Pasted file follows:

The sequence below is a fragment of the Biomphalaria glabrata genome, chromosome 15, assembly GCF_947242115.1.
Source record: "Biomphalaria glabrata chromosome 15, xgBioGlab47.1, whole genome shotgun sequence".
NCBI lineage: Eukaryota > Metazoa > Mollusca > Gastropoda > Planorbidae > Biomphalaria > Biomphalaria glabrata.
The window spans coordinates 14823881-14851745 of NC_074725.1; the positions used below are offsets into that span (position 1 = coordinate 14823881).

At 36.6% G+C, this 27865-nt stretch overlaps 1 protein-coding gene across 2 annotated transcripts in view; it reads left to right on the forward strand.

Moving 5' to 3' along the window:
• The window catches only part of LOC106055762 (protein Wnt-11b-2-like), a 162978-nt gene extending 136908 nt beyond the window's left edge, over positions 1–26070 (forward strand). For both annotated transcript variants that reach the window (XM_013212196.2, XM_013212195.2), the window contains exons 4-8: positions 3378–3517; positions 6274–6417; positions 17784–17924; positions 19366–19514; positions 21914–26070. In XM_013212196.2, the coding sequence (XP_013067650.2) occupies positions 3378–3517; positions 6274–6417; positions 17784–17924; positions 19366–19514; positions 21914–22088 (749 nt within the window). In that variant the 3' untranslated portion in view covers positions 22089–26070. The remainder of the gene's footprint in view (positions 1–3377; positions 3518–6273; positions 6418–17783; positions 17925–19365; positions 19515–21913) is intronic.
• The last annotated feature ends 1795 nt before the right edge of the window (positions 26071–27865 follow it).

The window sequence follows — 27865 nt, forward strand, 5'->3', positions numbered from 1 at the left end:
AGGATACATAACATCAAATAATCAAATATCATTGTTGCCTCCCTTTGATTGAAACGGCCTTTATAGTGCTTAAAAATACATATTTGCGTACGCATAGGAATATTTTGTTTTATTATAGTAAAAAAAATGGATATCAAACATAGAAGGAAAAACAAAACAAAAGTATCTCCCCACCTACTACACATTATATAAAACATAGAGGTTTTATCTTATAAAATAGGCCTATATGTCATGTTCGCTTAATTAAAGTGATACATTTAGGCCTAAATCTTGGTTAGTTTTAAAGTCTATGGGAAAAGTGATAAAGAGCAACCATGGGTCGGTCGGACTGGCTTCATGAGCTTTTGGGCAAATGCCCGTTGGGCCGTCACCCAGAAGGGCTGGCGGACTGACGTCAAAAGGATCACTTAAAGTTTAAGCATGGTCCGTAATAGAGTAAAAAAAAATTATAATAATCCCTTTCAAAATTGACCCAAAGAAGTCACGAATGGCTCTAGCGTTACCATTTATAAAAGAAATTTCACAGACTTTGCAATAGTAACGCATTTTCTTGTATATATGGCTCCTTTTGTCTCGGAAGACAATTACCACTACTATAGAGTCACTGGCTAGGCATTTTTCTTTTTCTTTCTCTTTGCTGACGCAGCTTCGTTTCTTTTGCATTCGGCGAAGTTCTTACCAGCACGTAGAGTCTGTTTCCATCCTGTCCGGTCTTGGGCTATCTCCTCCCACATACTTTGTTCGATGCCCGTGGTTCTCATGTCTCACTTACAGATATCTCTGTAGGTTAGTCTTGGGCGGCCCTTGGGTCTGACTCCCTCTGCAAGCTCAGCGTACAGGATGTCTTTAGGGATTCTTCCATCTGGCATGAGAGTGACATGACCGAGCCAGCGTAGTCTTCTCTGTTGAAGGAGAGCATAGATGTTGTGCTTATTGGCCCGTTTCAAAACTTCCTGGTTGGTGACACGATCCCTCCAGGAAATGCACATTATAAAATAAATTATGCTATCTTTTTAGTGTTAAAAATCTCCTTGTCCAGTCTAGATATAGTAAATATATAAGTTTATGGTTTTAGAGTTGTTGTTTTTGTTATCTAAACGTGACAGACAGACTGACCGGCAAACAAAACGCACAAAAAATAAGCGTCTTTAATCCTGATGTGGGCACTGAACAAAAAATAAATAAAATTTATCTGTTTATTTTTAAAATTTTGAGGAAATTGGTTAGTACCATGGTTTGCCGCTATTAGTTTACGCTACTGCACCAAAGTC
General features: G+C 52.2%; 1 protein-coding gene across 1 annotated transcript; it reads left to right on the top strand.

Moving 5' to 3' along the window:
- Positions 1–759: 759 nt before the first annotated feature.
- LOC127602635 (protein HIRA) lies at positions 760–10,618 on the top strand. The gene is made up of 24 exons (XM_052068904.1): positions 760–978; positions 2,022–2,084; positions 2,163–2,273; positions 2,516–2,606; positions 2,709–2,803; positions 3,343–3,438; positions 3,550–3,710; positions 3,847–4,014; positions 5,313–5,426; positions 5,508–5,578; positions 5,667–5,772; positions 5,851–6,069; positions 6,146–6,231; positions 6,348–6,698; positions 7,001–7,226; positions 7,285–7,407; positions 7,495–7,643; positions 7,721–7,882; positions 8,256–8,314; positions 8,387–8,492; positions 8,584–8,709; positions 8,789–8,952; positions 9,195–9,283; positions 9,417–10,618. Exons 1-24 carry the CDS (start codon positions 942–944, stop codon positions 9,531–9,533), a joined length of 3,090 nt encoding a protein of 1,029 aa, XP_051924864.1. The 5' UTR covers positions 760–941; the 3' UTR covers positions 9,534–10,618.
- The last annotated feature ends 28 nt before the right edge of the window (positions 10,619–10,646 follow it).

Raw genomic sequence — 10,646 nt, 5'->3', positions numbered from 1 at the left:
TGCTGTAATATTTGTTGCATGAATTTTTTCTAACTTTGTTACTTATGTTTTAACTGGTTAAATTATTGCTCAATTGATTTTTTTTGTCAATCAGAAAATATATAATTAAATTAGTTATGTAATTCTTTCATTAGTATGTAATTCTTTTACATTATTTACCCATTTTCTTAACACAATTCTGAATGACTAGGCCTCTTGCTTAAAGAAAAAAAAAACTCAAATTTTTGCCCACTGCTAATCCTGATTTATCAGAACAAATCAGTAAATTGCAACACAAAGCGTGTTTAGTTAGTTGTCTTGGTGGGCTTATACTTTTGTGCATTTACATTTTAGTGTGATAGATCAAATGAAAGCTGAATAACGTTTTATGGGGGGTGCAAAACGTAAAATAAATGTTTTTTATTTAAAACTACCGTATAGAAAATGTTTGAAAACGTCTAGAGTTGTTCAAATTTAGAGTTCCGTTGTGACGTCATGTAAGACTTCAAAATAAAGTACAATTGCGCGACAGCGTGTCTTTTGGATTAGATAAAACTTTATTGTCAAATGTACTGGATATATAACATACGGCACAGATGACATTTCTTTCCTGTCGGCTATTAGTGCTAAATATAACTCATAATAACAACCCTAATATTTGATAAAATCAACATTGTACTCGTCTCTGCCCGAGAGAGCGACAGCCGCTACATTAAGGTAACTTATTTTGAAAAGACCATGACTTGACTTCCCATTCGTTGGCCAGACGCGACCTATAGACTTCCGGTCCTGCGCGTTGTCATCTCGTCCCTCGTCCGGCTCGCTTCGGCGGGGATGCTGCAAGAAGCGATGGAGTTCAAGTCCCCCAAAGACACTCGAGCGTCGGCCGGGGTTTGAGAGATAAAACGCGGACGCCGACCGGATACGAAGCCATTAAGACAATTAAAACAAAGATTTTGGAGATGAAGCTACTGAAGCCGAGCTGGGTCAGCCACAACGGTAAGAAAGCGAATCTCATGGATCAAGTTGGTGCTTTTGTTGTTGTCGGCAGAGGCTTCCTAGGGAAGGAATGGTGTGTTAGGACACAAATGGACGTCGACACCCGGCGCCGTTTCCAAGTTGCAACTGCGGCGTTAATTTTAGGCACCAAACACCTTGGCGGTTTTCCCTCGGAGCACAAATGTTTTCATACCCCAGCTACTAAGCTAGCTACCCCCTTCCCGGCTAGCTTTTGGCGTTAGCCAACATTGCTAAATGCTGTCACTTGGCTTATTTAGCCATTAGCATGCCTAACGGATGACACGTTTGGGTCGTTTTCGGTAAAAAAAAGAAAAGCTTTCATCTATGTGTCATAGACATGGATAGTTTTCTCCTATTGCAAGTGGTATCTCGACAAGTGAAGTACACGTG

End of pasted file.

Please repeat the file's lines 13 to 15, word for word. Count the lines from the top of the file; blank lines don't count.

- Positions 1–759: 759 nt before the first annotated feature.
- LOC127602635 (protein HIRA) lies at positions 760–10,618 on the top strand. The gene is made up of 24 exons (XM_052068904.1): positions 760–978; positions 2,022–2,084; positions 2,163–2,273; positions 2,516–2,606; positions 2,709–2,803; positions 3,343–3,438; positions 3,550–3,710; positions 3,847–4,014; positions 5,313–5,426; positions 5,508–5,578; positions 5,667–5,772; positions 5,851–6,069; positions 6,146–6,231; positions 6,348–6,698; positions 7,001–7,226; positions 7,285–7,407; positions 7,495–7,643; positions 7,721–7,882; positions 8,256–8,314; positions 8,387–8,492; positions 8,584–8,709; positions 8,789–8,952; positions 9,195–9,283; positions 9,417–10,618. Exons 1-24 carry the CDS (start codon positions 942–944, stop codon positions 9,531–9,533), a joined length of 3,090 nt encoding a protein of 1,029 aa, XP_051924864.1. The 5' UTR covers positions 760–941; the 3' UTR covers positions 9,534–10,618.
- The last annotated feature ends 28 nt before the right edge of the window (positions 10,619–10,646 follow it).